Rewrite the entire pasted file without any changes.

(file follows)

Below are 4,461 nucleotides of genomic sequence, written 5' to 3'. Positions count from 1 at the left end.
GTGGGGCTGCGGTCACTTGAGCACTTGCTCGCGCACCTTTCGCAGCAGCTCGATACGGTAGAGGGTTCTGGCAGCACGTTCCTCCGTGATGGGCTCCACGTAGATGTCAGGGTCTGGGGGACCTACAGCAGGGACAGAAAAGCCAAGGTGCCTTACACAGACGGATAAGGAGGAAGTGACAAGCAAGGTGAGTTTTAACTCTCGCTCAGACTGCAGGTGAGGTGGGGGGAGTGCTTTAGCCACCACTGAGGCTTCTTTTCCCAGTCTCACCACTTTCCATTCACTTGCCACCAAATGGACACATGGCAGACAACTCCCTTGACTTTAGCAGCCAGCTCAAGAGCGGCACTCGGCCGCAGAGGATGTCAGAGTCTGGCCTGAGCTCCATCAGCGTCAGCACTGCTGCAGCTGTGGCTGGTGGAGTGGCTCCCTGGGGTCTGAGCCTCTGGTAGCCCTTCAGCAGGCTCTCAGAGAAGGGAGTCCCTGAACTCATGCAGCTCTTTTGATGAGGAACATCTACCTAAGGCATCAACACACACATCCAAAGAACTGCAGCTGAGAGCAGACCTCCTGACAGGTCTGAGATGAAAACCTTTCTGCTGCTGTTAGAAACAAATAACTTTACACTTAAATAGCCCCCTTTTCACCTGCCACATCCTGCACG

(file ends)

Below are 4,461 nucleotides of genomic sequence, written 5' to 3'. Positions count from 1 at the left end.
GTGGGGCTGCGGTCACTTGAGCACTTGCTCGCGCACCTTTCGCAGCAGCTCGATACGGTAGAGGGTTCTGGCAGCACGTTCCTCCGTGATGGGCTCCACGTAGATGTCAGGGTCTGGGGGACCTACAGCAGGGACAGAAAAGCCAAGGTGCCTTACACAGACGGATAAGGAGGAAGTGACAAGCAAGGTGAGTTTTAACTCTCGCTCAGACTGCAGGTGAGGTGGGGGGAGTGCTTTAGCCACCACTGAGGCTTCTTTTCCCAGTCTCACCACTTTCCATTCACTTGCCACCAAATGGACACATGGCAGACAACTCCCTTGACTTTAGCAGCCAGCTCAAGAGCGGCACTCGGCCGCAGAGGATGTCAGAGTCTGGCCTGAGCTCCATCAGCGTCAGCACTGCTGCAGCTGTGGCTGGTGGAGTGGCTCCCTGGGGTCTGAGCCTCTGGTAGCCCTTCAGCAGGCTCTCAGAGAAGGGAGTCCCTGAACTCATGCAGCTCTTTTGATGAGGAACATCTACCTAAGGCATCAACACACACATCCAAAGAACTGCAGCTGAGAGCAGACCTCCTGACAGGTCTGAGATGAAAACCTTTCTGCTGCTGTTAGAAACAAATAACTTTACACTTAAATAGCCCCCTTTTCACCTGCCACATCCTGCACG